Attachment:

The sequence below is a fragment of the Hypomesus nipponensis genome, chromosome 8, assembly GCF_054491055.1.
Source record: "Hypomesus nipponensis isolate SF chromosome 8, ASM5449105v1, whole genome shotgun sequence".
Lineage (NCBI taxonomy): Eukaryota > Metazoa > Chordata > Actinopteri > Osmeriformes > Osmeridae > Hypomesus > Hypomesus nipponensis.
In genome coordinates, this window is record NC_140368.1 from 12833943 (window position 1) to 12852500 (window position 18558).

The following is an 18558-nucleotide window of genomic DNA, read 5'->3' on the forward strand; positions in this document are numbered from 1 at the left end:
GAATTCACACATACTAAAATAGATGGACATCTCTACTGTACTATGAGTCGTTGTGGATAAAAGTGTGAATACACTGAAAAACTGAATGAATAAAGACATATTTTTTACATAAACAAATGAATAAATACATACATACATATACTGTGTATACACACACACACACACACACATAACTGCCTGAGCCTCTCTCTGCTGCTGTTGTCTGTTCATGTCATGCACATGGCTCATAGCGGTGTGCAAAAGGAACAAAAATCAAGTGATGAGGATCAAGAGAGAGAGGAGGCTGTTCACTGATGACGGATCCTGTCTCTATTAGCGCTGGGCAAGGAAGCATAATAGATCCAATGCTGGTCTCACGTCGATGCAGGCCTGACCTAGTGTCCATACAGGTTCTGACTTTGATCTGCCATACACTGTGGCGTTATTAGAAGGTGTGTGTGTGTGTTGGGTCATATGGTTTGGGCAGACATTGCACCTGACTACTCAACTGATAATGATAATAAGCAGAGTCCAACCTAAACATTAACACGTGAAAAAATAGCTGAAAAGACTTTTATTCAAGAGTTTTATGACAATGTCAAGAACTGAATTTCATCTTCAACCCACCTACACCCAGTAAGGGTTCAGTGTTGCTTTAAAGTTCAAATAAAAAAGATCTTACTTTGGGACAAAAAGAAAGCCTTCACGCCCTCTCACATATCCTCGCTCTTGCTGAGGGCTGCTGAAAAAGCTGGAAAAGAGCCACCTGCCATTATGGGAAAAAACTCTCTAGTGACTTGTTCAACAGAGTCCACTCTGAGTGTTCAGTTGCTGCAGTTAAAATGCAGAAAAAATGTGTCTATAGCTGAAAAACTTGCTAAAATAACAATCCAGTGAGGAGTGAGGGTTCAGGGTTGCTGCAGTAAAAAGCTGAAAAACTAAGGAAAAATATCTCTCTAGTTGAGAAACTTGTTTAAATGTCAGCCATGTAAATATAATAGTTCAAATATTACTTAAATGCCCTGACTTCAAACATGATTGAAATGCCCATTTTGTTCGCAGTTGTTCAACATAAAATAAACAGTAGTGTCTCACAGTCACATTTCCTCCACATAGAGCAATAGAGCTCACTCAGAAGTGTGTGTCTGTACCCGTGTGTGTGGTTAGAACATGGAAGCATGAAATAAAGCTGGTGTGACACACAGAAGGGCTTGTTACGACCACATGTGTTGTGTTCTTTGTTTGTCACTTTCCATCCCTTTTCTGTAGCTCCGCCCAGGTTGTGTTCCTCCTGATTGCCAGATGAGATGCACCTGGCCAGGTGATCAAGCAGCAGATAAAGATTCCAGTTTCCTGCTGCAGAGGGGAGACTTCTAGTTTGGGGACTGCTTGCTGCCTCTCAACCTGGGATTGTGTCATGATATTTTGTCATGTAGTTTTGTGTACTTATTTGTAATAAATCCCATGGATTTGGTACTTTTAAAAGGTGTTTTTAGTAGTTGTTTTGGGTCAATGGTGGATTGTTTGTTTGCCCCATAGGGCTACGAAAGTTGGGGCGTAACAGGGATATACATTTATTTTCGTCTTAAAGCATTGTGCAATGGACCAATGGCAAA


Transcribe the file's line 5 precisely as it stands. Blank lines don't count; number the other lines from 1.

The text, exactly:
The following is an 18558-nucleotide window of genomic DNA, read 5'->3' on the forward strand; positions in this document are numbered from 1 at the left end: